(NEXSTAR) – Padma Lakshmi didn’t mince words when responding to the Washington Post columnist who characterized Indian cuisine as “something that could knock a vulture off a meat wagon.”
Gene Weingarten, the author of the column, had written an opinion piece for the Post detailing his picky-eating habits, including his hatred of Old Bay seasoning and balsamic vinegar, the latter of which he described as smelling like “the anteroom of a 19th century San Francisco bordello.”
But it was Weingarten’s comments about Indian cuisine that Lakshmi — and plenty of readers — took issue with.
Weingarten began his rant on Indian food by giving credit to the Indian subcontinent for inventing “chess, buttons, the mathematical concept of zero, shampoo, modern-day nonviolent political resistance, Chutes and Ladders, the Fibonacci sequence, rock candy, cataract surgery, cashmere, USB ports … and the only ethnic cuisine in the world insanely based entirely on one spice.”
The Pulitzer Prize-winning columnist then went on to describe his distaste for Indian food, calling it something that “could knock a vulture off a meat wagon” and saying he just didn’t “get it.”
Lakshmi, an accomplished television personality and cookbook author who has written opinion pieces for the Washington Post in the past, shared a screengrab of Weingarten’s column to Twitter.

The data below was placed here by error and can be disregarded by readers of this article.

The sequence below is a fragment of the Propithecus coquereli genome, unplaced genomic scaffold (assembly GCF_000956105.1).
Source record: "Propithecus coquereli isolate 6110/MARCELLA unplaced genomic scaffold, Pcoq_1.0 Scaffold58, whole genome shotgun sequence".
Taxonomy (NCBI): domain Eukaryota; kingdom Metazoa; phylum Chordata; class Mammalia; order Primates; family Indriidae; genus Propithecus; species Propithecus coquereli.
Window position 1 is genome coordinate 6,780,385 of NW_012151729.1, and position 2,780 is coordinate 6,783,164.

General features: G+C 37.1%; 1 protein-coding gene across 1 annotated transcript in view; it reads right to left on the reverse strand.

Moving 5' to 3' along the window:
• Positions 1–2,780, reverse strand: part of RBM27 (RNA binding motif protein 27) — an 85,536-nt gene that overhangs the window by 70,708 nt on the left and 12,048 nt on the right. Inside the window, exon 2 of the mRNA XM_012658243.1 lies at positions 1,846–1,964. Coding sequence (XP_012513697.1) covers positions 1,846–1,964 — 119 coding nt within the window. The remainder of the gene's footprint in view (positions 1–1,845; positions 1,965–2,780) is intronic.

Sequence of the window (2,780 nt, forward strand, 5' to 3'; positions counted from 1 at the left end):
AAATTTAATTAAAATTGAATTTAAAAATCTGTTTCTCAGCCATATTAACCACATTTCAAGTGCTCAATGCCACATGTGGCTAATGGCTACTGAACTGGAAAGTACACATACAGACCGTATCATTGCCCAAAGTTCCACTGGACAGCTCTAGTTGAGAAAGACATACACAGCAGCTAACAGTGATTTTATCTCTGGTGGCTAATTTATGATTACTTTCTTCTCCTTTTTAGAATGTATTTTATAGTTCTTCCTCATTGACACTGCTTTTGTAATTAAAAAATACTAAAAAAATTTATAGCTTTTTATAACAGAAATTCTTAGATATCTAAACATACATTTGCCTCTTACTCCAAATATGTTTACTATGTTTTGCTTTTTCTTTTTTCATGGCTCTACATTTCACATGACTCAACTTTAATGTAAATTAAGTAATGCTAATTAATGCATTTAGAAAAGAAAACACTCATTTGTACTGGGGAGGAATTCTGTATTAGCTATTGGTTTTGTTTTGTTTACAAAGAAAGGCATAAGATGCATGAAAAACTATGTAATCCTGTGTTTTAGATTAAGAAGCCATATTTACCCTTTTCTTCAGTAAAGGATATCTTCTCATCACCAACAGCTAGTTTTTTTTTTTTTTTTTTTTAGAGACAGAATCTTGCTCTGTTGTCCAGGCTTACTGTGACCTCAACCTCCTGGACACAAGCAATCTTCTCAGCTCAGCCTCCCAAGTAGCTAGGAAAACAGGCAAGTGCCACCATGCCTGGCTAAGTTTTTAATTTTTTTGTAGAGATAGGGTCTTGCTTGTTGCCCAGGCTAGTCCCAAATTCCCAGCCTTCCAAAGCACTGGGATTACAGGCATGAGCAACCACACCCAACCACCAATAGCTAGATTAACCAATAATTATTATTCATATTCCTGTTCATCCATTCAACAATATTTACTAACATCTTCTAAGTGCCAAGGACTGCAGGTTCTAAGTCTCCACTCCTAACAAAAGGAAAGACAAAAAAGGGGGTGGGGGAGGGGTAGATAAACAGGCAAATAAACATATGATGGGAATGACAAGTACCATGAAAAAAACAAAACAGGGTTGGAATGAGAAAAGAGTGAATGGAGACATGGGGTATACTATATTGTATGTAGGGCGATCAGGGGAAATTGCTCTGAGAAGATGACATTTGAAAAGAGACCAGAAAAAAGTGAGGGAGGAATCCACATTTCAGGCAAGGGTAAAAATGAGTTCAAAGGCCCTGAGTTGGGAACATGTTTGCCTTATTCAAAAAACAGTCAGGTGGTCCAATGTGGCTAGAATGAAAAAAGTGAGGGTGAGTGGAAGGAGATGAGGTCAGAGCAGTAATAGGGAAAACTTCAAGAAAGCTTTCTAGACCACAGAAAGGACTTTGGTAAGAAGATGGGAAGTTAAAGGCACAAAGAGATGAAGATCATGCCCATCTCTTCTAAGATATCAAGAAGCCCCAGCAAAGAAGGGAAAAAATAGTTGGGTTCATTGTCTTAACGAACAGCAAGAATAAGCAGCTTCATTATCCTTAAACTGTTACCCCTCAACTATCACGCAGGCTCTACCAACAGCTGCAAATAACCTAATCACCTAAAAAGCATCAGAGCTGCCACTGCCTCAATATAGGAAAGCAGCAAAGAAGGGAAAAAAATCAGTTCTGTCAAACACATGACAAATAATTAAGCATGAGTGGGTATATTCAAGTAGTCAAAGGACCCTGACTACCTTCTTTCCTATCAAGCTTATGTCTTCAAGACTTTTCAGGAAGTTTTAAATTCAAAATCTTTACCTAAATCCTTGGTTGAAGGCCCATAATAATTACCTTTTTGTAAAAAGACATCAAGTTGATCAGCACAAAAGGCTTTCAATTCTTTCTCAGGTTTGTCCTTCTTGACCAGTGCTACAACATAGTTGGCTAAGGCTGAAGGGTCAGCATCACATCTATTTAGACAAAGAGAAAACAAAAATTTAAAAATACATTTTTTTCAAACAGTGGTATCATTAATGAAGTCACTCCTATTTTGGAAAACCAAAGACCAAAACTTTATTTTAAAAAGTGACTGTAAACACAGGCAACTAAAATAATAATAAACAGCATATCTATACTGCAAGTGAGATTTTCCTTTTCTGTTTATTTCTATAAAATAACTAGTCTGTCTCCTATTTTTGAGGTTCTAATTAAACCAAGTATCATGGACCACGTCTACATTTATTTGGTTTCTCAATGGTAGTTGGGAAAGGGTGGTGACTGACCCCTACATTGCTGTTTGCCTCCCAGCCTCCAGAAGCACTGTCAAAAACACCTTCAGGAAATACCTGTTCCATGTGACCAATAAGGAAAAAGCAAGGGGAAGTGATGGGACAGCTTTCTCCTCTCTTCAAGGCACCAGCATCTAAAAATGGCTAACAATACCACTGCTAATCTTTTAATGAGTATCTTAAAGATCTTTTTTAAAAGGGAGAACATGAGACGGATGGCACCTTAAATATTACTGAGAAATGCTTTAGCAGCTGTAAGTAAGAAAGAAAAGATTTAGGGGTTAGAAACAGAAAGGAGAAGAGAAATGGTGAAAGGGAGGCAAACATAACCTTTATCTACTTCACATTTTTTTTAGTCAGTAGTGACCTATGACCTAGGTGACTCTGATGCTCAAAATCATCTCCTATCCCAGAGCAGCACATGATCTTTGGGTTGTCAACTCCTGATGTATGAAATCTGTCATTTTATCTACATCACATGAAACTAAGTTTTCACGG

“What in the white nonsense™️ is this?” she captioned the post. She followed up by calling out the Washington Post for publishing what she described as a “colonizer ‘hot take.’”
Other Twitter users also began bashing Weingarten for his apparent misunderstanding and mischaracterization of Indian food.
Weingarten, who admitted that this would be his most “hated” column, initially responded to the backlash by claiming to have visited an Indian restaurant. In a Twitter post that has since been deleted, he admitted that the food was “beautifully prepared” but ultimately declared that he takes “nothing back.”
On Monday, however, he apologized.
“From start to finish plus the [illustration], the column was about what a whining infantile ignorant d—head I am,” he wrote on Twitter. “I should have named a single Indian dish, not the whole cuisine, & I do see how that broad-brush was insulting. Apologies. (Also, yes, curries are spice blends, not spices.)”
In addition, the Washington Post has since amended Weingarten’s opinion article with a correction.
“A previous version of this article incorrectly stated that Indian cuisine is based on one spice, curry, and that Indian food is made up only of curries, types of stew,” reads a correction posted to the top of the online article. “In fact, India’s vastly diverse cuisines use many spice blends and include many other types of dishes. The article has been corrected.”